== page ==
Dispensing your beer is the most important thing about kegging.  You need to be able to pour a proper pint consistently to truly reap the benefits of kegging.  Do you have to have fancy beer faucets on the outside of the fridge to do this?  The answer is a resounding – NO.  This is another place where you can take a couple of shortcuts.  The absolute cheapest option for faucets is the lowly cobra tap.

Cobra Tap or Picnic Faucet

This is also called the “picnic faucet” and is used at nearly every frat party across the country.  It’s cheap, simple, and reliable.  In order to get the best performance from it, you have to understand how pouring beer works.  I will discuss this in detail under Beer Line but for now, just realize that using the cobra tap is perfectly fine as long as you set everything up right.

However, if you want to upgrade, nothing says draft beer like a genuine beer faucet.

The beer faucet establishes a sort of authenticity to your kegging system.  It says, “I have arrived”.  There are several different models of faucets, each with their own pros and cons.  The first is your basic standard bar faucet:

Standard Beer Faucet

These are used in most bars and restaurants and are the faucets that I purchased when I set up my first keg fridge.  They are the least expensive beer faucet at about $15 each.  While these work fine in a production environment like a bar, they don’t work so well on a home system.  Due to their design, they seal in the rear of the faucet and expose most of the faucet body to the air when the faucet is closed.  In a bar, beer is poured often and these faucets are cleaned daily.  At home, this is not the case.  You might go a few days between pours at home and this is a real problem.  As the faucet body sits, exposed to air with sticky beer residue in it, even after only a day, it will crust up and cause the faucet handle to stick – making it very hard to open.  The longer it sits, the harder it sticks.  I remember once after about a week of inactivity, the handle was stuck solid.  I had to remove the faucet from the fridge completely and clean it thoroughly to fix it.  And it’s not just the sticking.  Air and beer make mold.  Lots of it.  These faucets grow mold very fast and need to be cleaned often.  Suffice it to say, for a home system, steer clear of these faucets.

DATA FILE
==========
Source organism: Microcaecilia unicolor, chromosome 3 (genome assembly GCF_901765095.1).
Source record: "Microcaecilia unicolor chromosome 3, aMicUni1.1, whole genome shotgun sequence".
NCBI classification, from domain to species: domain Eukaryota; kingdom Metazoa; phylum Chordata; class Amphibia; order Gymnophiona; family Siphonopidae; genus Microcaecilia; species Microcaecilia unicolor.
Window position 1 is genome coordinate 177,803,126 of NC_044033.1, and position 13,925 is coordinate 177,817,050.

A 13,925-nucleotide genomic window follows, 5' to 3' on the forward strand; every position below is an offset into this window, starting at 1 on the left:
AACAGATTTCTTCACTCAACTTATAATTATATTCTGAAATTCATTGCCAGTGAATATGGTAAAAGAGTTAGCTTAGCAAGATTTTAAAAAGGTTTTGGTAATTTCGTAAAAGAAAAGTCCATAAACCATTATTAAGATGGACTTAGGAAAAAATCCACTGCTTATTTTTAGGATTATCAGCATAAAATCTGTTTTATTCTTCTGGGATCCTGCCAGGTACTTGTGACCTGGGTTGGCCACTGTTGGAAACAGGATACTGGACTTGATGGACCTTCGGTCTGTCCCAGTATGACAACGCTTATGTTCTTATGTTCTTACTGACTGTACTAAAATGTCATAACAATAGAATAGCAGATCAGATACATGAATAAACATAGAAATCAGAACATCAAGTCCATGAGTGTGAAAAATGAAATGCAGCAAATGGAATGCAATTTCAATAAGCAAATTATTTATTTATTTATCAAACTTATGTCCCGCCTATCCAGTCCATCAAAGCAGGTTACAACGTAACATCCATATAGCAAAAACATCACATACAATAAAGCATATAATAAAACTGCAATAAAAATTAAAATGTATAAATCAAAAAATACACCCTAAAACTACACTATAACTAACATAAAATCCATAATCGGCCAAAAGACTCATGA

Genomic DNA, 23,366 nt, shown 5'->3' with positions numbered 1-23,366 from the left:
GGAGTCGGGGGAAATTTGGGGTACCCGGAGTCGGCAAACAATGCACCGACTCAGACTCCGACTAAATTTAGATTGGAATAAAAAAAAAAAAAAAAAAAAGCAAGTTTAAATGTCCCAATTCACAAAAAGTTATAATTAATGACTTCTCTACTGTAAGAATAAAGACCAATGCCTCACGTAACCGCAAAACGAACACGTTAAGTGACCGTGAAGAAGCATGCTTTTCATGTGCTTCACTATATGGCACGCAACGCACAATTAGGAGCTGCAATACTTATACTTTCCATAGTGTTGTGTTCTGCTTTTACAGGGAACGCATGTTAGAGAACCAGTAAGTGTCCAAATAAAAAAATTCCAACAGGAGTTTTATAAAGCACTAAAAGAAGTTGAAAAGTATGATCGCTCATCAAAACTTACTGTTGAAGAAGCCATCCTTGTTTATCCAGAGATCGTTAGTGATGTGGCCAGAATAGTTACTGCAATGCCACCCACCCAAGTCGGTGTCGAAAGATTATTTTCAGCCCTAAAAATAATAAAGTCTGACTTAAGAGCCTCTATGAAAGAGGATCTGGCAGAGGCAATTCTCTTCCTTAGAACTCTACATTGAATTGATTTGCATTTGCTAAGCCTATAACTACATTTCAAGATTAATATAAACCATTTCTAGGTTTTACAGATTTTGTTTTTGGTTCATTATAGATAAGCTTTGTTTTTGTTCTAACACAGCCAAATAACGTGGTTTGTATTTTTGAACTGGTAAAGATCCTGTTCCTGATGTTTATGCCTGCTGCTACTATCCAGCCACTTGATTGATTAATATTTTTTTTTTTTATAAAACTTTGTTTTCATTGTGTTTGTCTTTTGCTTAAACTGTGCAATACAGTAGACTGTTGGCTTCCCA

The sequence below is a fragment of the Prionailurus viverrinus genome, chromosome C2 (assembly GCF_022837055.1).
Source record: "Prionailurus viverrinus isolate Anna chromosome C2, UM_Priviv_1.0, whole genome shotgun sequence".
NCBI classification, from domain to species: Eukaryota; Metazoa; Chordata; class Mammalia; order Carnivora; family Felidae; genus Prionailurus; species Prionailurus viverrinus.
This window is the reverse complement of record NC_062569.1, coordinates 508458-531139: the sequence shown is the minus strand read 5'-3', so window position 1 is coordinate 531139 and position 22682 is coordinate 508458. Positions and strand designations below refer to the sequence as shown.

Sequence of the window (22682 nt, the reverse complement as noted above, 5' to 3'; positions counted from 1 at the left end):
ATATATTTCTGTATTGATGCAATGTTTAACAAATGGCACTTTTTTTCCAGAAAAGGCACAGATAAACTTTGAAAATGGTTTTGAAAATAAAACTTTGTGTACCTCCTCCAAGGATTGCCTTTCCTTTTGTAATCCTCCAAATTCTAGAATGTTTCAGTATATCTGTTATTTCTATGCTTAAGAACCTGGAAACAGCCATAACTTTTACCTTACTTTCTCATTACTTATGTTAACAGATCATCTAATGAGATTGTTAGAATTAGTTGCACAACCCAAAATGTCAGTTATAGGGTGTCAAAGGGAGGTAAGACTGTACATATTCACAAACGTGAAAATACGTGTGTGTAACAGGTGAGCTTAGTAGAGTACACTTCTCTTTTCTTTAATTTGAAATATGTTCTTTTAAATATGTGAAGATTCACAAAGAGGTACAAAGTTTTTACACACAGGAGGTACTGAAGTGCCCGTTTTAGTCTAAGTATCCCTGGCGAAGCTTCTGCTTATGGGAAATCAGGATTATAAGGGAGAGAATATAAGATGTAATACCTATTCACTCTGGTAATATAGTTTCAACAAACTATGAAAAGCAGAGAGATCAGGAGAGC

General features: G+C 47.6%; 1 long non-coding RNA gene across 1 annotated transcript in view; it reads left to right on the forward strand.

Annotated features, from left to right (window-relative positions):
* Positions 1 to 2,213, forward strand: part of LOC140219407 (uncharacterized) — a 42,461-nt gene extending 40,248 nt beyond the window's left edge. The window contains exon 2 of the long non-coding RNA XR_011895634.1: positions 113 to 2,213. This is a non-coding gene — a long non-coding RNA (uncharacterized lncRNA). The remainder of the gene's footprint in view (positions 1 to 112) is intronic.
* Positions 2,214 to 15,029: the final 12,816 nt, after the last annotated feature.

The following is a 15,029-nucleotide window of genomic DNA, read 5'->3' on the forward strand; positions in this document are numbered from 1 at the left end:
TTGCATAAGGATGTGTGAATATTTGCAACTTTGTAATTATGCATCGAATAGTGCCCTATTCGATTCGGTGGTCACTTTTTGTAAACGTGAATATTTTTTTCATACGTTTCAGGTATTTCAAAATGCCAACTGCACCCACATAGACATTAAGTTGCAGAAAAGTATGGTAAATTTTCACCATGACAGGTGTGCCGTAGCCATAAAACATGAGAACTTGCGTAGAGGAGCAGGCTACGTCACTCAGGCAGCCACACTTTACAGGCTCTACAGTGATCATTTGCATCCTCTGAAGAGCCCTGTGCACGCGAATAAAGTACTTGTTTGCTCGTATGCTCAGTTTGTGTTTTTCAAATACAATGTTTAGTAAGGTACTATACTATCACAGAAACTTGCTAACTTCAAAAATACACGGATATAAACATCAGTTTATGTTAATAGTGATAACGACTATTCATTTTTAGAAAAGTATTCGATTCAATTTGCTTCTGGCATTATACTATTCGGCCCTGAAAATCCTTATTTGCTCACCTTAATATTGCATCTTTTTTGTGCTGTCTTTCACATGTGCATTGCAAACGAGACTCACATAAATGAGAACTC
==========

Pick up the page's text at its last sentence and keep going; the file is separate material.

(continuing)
The real improvement in faucet design came with the introduction of the “forward sealing” faucet pioneered by Perlick.  These faucets seal in the front of the faucet body keeping liquid in the faucet at all times.  Sticking is virtually eliminated and I can say from experience that they can go weeks between cleanings.

Forward Sealing Faucet

I cannot recommend these faucets highly enough.  Yes, they do cost a little more, but trust me, you will be much happier with them over the standard faucet.

In addition to the faucet, you will need a shank.  This is the large bulkhead that passes through the wall of the fridge where the beer line from the keg is connected on the inside of the fridge, and the faucet is attached on the outside of the fridge.  The shank is held in place with a large nut that will come with it.  The line from the keg is attached to a nipple (basically a barb) on the end of the shank.  This nipple can be supplied as an integral part of the shank (sometimes called a nipple shank) or as an add-on piece (called a tail piece).  The opposite end of the shank has a special connection where the beer faucet is screwed on.